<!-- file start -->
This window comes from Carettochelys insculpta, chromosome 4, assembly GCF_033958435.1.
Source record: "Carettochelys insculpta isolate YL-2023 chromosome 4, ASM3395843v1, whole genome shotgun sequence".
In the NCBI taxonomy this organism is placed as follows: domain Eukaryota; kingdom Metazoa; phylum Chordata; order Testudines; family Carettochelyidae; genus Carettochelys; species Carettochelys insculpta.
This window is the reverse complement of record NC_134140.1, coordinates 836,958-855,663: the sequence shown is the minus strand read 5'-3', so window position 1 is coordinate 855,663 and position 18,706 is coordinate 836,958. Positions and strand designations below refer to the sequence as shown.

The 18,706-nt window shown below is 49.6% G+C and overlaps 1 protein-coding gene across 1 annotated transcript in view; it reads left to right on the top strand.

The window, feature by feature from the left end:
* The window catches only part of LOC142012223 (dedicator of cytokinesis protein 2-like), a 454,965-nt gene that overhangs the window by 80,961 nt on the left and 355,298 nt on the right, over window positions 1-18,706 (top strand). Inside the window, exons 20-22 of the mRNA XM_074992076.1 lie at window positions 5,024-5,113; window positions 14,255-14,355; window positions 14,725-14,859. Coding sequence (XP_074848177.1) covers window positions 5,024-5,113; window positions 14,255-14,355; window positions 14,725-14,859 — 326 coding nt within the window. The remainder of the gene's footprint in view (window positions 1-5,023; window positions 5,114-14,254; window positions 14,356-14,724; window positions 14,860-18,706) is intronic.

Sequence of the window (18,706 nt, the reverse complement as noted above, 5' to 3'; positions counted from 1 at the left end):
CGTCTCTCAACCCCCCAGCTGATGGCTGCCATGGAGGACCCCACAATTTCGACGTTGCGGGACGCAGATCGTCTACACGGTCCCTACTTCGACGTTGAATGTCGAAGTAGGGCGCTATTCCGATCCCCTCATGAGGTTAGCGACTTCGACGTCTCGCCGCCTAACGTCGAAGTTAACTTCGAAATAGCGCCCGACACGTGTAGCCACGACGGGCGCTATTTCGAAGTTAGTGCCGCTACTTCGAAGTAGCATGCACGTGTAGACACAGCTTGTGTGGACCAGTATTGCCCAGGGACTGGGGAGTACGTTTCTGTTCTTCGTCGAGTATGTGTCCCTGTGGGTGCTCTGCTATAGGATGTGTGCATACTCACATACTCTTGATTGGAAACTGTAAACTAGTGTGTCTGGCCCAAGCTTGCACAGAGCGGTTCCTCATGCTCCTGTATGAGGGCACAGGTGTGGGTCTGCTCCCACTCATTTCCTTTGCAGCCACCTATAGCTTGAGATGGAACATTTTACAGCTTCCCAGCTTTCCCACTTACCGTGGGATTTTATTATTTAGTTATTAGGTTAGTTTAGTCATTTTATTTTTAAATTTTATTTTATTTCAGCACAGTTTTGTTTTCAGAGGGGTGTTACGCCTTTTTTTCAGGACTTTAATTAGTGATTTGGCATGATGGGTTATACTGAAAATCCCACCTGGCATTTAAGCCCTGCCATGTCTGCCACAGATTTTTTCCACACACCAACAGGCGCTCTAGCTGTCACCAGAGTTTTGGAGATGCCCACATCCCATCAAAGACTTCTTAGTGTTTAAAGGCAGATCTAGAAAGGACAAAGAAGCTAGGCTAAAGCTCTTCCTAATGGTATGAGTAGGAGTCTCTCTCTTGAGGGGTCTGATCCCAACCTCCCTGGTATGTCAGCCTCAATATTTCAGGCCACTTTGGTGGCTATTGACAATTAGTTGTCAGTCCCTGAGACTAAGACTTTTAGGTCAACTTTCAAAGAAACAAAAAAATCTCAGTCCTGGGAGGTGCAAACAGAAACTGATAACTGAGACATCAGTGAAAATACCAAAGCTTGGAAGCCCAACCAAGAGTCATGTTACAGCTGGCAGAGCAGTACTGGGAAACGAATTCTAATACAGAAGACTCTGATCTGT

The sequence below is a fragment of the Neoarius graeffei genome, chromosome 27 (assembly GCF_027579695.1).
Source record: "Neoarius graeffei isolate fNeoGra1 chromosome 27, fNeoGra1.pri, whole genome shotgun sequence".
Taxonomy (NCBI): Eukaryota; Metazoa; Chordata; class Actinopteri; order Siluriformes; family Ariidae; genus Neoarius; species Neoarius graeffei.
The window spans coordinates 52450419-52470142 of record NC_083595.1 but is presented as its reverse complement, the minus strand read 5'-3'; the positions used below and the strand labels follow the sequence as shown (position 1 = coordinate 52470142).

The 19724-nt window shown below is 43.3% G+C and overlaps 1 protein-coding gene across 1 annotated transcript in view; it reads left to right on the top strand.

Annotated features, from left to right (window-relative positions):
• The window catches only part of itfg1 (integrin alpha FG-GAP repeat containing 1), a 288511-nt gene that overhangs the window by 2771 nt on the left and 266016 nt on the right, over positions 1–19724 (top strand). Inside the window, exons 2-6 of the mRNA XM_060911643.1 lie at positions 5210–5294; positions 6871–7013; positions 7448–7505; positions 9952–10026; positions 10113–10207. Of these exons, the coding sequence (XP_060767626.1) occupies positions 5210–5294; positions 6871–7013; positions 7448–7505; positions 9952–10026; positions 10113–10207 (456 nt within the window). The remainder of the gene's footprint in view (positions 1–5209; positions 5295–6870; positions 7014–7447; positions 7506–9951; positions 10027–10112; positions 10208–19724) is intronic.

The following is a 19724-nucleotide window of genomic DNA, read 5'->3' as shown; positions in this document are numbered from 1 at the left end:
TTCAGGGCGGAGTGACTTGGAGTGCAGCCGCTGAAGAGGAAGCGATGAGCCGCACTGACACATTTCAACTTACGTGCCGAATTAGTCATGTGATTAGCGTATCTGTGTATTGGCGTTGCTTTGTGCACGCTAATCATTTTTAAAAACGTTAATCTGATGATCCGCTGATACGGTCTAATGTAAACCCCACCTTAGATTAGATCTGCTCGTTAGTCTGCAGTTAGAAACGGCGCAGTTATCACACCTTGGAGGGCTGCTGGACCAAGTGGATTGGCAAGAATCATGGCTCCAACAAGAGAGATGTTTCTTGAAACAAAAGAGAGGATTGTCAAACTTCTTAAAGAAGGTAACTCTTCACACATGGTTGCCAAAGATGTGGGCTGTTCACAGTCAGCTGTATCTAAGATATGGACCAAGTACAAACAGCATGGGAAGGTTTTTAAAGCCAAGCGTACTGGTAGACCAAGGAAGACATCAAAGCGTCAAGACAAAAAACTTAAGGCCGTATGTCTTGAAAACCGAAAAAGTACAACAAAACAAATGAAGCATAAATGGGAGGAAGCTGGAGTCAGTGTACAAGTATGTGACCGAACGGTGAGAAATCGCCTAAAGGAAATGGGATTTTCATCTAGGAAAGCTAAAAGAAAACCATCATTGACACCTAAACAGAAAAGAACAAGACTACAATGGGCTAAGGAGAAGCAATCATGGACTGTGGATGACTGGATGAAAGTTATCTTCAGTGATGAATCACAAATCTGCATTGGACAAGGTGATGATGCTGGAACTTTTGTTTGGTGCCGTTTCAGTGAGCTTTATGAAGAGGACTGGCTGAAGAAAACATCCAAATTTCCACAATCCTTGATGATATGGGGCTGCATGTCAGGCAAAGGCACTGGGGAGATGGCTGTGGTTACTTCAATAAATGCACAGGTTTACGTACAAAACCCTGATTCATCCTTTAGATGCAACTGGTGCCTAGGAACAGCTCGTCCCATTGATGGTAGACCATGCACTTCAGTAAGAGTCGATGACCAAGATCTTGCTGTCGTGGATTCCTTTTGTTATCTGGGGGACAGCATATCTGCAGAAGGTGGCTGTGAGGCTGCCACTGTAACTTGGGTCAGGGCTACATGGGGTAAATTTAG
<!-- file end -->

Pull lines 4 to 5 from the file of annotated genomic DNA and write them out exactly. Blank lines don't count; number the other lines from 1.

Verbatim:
This window is the reverse complement of record NC_134140.1, coordinates 836,958-855,663: the sequence shown is the minus strand read 5'-3', so window position 1 is coordinate 855,663 and position 18,706 is coordinate 836,958. Positions and strand designations below refer to the sequence as shown.

The 18,706-nt window shown below is 49.6% G+C and overlaps 1 protein-coding gene across 1 annotated transcript in view; it reads left to right on the top strand.